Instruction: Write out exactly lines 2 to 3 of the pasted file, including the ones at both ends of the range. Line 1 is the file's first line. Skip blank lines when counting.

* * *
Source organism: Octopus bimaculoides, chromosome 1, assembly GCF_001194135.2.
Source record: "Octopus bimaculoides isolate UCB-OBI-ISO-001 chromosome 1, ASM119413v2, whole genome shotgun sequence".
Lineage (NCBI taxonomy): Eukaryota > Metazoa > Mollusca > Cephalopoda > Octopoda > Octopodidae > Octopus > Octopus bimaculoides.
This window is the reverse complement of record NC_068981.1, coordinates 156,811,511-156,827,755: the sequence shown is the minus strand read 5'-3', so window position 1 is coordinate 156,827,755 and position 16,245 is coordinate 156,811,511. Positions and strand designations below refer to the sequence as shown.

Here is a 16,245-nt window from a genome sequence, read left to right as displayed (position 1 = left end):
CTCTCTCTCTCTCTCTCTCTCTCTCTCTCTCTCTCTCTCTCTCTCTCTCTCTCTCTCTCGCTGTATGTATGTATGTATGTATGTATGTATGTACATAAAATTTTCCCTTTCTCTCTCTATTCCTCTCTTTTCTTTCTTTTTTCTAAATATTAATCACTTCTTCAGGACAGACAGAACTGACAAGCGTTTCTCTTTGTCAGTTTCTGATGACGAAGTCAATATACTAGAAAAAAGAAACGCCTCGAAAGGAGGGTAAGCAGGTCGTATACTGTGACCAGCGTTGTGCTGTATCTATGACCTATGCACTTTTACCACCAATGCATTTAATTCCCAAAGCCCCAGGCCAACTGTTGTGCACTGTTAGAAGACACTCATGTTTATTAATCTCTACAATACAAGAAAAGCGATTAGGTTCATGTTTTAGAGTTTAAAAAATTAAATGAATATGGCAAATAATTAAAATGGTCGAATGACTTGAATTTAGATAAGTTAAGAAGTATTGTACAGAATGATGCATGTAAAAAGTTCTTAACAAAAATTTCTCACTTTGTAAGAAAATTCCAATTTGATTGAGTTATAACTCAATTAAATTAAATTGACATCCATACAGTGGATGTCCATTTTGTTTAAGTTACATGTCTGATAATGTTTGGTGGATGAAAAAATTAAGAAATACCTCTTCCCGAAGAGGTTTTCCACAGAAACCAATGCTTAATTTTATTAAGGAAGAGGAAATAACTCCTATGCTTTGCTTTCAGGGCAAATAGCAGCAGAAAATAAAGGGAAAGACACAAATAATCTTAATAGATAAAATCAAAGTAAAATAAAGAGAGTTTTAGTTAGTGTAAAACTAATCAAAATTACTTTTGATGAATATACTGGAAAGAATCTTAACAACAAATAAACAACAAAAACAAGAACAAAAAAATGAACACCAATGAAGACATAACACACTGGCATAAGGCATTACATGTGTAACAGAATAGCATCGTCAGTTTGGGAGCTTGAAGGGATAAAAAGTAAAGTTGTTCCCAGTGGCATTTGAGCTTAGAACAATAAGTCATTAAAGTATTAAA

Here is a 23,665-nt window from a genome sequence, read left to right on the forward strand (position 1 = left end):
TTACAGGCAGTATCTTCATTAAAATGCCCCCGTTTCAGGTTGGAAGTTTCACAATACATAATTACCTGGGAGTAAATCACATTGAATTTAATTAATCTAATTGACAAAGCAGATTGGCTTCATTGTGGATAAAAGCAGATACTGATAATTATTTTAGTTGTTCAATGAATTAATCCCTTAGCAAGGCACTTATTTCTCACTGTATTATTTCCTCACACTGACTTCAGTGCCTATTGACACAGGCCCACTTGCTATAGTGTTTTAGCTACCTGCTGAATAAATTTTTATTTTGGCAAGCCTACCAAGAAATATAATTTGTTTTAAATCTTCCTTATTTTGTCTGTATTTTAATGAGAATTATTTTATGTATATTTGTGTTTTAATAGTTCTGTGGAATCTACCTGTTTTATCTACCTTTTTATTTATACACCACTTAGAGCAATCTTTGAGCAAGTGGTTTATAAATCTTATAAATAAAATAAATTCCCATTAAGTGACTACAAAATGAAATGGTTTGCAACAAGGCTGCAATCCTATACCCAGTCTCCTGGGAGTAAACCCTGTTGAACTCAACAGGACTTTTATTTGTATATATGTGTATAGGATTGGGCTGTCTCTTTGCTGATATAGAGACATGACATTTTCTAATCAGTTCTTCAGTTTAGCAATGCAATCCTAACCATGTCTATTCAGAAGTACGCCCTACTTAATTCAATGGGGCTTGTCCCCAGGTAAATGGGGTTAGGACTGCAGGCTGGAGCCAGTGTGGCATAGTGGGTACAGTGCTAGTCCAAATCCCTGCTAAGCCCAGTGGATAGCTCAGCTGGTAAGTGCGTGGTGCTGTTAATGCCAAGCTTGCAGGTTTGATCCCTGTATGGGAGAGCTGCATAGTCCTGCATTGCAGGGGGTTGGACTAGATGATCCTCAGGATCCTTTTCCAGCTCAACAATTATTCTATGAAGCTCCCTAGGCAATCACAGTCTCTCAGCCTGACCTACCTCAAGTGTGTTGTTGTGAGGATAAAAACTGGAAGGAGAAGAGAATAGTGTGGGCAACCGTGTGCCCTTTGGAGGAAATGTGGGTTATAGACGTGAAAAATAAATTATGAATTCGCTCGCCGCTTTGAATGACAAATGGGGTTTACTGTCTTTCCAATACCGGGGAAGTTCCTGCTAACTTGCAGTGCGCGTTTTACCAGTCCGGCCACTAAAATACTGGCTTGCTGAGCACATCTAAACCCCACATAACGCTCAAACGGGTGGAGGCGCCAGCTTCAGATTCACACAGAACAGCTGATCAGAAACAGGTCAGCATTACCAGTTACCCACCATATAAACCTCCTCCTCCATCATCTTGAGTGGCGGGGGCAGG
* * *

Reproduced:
Source record: "Octopus bimaculoides isolate UCB-OBI-ISO-001 chromosome 1, ASM119413v2, whole genome shotgun sequence".
Lineage (NCBI taxonomy): Eukaryota > Metazoa > Mollusca > Cephalopoda > Octopoda > Octopodidae > Octopus > Octopus bimaculoides.